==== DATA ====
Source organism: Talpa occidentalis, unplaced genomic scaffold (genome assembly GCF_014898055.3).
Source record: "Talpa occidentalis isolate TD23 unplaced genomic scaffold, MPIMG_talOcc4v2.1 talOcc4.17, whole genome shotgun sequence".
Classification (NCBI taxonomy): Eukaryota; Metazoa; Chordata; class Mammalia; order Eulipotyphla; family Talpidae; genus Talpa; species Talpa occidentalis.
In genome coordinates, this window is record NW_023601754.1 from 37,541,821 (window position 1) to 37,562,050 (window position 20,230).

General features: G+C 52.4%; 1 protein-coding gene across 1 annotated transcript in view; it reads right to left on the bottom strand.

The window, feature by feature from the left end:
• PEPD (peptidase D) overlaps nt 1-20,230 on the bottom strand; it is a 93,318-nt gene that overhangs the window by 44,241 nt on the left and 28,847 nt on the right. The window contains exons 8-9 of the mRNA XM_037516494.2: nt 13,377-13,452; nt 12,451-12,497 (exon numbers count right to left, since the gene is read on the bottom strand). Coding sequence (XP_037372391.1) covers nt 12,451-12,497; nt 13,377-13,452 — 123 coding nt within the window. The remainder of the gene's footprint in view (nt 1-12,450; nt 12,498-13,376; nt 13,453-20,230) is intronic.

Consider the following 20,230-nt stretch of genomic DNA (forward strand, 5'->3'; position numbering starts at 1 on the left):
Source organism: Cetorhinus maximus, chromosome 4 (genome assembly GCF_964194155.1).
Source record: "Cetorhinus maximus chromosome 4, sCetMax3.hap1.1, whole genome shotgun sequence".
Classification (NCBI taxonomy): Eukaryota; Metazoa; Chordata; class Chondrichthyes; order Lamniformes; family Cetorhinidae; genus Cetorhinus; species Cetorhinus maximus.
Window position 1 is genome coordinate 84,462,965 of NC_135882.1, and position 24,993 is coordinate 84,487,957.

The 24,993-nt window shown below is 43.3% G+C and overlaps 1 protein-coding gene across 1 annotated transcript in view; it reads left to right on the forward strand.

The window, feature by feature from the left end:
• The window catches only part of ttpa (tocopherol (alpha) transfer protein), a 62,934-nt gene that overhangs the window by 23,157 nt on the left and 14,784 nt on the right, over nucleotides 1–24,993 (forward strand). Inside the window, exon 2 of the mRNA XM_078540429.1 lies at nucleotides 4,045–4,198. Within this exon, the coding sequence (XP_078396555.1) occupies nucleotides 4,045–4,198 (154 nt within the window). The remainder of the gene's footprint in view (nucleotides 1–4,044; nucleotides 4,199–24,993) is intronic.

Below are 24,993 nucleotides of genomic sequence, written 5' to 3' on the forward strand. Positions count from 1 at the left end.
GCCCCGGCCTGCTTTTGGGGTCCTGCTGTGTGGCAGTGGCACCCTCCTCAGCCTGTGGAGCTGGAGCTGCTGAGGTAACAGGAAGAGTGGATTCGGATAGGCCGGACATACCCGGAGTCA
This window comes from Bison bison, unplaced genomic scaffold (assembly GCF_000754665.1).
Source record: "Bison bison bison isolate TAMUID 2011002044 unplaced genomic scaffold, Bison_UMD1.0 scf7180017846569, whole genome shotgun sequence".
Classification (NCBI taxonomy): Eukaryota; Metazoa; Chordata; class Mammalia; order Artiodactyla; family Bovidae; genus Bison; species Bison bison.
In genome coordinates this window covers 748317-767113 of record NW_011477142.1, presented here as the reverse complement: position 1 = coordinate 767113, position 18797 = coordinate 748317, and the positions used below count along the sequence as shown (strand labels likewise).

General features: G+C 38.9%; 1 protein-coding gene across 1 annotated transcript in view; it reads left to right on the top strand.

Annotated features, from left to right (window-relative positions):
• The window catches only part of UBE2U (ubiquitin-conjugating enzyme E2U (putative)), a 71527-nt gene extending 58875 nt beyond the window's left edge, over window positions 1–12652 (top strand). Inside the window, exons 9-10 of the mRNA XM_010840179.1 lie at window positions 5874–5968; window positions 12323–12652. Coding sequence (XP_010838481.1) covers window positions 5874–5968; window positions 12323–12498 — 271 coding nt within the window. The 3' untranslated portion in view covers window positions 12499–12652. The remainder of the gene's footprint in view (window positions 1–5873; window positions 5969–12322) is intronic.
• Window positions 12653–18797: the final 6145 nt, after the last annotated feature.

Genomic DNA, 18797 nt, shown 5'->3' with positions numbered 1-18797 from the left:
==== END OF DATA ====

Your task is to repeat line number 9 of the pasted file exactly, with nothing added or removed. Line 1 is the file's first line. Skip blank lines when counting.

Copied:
Source organism: Cetorhinus maximus, chromosome 4 (genome assembly GCF_964194155.1).